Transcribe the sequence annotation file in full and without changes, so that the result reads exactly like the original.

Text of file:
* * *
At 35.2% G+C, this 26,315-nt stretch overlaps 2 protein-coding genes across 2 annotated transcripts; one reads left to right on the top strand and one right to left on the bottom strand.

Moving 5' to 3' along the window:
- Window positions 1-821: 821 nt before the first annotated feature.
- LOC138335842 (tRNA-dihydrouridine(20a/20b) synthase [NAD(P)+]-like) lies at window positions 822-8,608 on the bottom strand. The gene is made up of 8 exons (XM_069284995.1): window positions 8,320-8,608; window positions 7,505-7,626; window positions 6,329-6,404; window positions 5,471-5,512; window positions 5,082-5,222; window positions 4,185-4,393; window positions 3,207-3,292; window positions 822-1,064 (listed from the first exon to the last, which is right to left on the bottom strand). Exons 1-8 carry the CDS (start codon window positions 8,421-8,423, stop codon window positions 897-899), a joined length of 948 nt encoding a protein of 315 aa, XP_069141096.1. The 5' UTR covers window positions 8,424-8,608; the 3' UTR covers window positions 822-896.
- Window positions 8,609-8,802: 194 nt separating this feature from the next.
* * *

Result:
At 35.2% G+C, this 26,315-nt stretch overlaps 2 protein-coding genes across 2 annotated transcripts; one reads left to right on the top strand and one right to left on the bottom strand.

Moving 5' to 3' along the window:
- Window positions 1-821: 821 nt before the first annotated feature.
- LOC138335842 (tRNA-dihydrouridine(20a/20b) synthase [NAD(P)+]-like) lies at window positions 822-8,608 on the bottom strand. The gene is made up of 8 exons (XM_069284995.1): window positions 8,320-8,608; window positions 7,505-7,626; window positions 6,329-6,404; window positions 5,471-5,512; window positions 5,082-5,222; window positions 4,185-4,393; window positions 3,207-3,292; window positions 822-1,064 (listed from the first exon to the last, which is right to left on the bottom strand). Exons 1-8 carry the CDS (start codon window positions 8,421-8,423, stop codon window positions 897-899), a joined length of 948 nt encoding a protein of 315 aa, XP_069141096.1. The 5' UTR covers window positions 8,424-8,608; the 3' UTR covers window positions 822-896.
- Window positions 8,609-8,802: 194 nt separating this feature from the next.